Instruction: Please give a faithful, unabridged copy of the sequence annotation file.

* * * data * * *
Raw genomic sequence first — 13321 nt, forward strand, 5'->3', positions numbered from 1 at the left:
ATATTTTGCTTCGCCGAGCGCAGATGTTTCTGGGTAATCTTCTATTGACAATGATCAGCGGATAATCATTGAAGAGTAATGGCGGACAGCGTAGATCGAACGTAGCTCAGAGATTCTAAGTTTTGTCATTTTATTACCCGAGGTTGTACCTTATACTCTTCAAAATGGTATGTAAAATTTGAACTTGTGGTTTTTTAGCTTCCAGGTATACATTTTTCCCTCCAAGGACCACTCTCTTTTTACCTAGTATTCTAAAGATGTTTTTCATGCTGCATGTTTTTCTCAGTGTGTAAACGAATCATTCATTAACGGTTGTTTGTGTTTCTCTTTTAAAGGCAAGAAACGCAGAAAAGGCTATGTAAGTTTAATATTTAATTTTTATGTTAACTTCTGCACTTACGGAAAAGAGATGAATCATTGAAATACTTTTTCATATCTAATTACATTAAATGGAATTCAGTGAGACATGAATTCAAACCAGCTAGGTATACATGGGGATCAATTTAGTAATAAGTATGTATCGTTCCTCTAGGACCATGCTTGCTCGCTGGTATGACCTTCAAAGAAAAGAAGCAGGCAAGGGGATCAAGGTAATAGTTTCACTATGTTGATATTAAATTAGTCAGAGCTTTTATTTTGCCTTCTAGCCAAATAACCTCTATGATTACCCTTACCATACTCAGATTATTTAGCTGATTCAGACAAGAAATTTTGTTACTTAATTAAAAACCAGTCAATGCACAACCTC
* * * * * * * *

Raw genomic sequence first — 13321 nt, forward strand, 5'->3', positions numbered from 1 at the left:
ATATTTTGCTTCGCCGAGCGCAGATGTTTCTGGGTAATCTTCTATTGACAATGATCAGCGGATAATCATTGAAGAGTAATGGCGGACAGCGTAGATCGAACGTAGCTCAGAGATTCTAAGTTTTGTCATTTTATTACCCGAGGTTGTACCTTATACTCTTCAAAATGGTATGTAAAATTTGAACTTGTGGTTTTTTAGCTTCCAGGTATACATTTTTCCCTCCAAGGACCACTCTCTTTTTACCTAGTATTCTAAAGATGTTTTTCATGCTGCATGTTTTTCTCAGTGTGTAAACGAATCATTCATTAACGGTTGTTTGTGTTTCTCTTTTAAAGGCAAGAAACGCAGAAAAGGCTATGTAAGTTTAATATTTAATTTTTATGTTAACTTCTGCACTTACGGAAAAGAGATGAATCATTGAAATACTTTTTCATATCTAATTACATTAAATGGAATTCAGTGAGACATGAATTCAAACCAGCTAGGTATACATGGGGATCAATTTAGTAATAAGTATGTATCGTTCCTCTAGGACCATGCTTGCTCGCTGGTATGACCTTCAAAGAAAAGAAGCAGGCAAGGGGATCAAGGTAATAGTTTCACTATGTTGATATTAAATTAGTCAGAGCTTTTATTTTGCCTTCTAGCCAAATAACCTCTATGATTACCCTTACCATACTCAGATTATTTAGCTGATTCAGACAAGAAATTTTGTTACTTAATTAAAAACCAGTCAATGCACAACCTC